Running & Biomechanical Services
Are you a runner struggling with biomechanics or an ongoing niggle? Barangaroo Physio offers a range of physiotherapy treatments for runners, no matter if you are a novice or an advanced runner.
Barangaroo Physio offers personalised physio programs for runners of all levels. We aim to get you back to doing the sport that you love.
After you have recovered from injury, if you are interested in advancing your running skills, then you can book in to our four week Run Faster and Smarter Program. This starter pack will get you on your way to reaching your running goals and staying injury free.
Ways We Can Help:
- Biomechanical Assessment
- Overuse Injuries
- Muscle Strain
- Ankle Sprain
- Achilles Tendinitis
- Shin Splints
- ITB Syndrome
- Injury Prevention
- Performance Improvement
- Pre & Post Operative Rehab
We treat a wide variety of running related and overuse injuries of the lower limb. When you book in for a biomechanical assessment, you can expect an in-depth look at how you move, an injury diagnosis, and a progressive strength program to get you back to doing what you love.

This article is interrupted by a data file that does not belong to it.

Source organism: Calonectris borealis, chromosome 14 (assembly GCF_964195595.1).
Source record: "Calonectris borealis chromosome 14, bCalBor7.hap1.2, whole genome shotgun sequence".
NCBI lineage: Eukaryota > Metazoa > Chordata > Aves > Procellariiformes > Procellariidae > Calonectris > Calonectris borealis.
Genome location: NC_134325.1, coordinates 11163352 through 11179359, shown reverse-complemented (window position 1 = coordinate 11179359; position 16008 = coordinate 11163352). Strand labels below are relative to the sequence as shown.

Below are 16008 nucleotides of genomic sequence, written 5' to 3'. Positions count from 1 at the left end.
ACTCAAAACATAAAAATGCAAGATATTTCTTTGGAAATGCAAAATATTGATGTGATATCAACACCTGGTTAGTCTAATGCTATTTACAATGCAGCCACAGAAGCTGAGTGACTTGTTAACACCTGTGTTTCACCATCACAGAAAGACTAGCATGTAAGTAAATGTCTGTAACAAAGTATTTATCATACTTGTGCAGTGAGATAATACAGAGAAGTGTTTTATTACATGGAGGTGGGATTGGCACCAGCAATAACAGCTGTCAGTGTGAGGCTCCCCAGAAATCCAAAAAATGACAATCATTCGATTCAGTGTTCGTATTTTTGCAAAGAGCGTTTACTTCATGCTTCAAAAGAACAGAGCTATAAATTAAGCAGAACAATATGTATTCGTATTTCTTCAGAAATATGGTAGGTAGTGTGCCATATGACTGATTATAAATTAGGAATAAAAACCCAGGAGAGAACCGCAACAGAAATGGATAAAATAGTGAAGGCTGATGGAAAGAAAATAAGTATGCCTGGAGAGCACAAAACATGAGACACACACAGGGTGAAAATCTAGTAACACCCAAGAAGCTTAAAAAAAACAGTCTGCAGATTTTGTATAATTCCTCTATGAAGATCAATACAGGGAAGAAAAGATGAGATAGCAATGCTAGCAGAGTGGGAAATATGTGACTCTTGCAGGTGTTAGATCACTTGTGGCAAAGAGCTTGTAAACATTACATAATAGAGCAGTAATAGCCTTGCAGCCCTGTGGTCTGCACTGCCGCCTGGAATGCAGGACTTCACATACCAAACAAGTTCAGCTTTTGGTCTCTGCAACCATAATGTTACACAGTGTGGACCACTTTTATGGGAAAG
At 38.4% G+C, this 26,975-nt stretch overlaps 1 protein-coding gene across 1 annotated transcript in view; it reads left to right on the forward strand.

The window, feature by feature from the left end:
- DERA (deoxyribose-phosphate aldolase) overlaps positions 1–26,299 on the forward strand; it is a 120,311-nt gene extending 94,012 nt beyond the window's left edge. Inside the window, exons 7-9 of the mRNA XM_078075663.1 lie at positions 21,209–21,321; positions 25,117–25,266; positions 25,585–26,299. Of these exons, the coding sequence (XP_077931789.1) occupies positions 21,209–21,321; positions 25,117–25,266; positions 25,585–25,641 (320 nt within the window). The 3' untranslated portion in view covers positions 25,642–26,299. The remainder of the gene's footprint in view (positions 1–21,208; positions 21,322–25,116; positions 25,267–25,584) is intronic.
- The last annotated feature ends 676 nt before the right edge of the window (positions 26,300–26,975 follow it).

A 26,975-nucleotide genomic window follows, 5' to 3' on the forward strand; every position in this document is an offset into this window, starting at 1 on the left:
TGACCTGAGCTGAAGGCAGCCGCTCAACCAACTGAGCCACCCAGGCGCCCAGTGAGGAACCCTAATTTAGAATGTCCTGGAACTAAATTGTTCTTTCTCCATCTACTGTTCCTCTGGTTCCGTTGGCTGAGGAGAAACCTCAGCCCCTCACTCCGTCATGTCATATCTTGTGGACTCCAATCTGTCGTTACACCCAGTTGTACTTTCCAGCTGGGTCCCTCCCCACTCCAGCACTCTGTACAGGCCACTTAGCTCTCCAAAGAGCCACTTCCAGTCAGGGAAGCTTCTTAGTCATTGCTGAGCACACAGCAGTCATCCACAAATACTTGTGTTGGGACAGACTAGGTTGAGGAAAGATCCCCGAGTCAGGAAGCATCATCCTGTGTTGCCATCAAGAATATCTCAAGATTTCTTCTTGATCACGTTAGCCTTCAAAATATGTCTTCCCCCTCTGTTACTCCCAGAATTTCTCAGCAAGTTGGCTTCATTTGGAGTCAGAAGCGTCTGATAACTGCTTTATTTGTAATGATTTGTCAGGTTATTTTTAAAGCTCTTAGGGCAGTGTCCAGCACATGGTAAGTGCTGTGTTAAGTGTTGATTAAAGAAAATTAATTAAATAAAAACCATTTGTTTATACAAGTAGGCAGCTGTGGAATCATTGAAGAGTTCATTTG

If you have additional questions about running services with Barangaroo Physio, feel free to give us a call at 8599 9811 or email email@example.com.
Just starting a new running program? You might have some questions about how you can optimize your runs. Read on for my top 5 tips for beginners! If you need more assistance starting a running program, then book in for my Run Faster and Smarter Program for a personalized run program made just for you.
You may have heard about the 180spm cadence that everyone talks about, however, this is not true for everyone. The number came about when a running coach by the name of Jack Daniels analyzed professional runners in the 1984 Olympics and found that the average cadence between all of them was 180spm.
This does not mean 180spm is bad, it just means that it is not going to work for everyone. We all have different leg lengths, therefore, we will have different cadence when we run.
Usually when running, the front part of your thighs (your quads) start to overpower your hamstrings. This can lead to an imbalance which could potentially change the biomechanics of your running, resulting in a higher risk of injury.
We have a lot of muscles in our lower limbs for a reason, these muscles have to work together to propel us forward, especially in running. If one of these muscles overpowers the other, the weaker muscle has a hard time catching up.
Are you interested in changing up your running routine? Perhaps you are training and are looking to add more challenging types of runs into your routine. Here, Paulina is going over all of the different types of runs that you can do as a distance to runner to improve your speed, cadence, and stamina.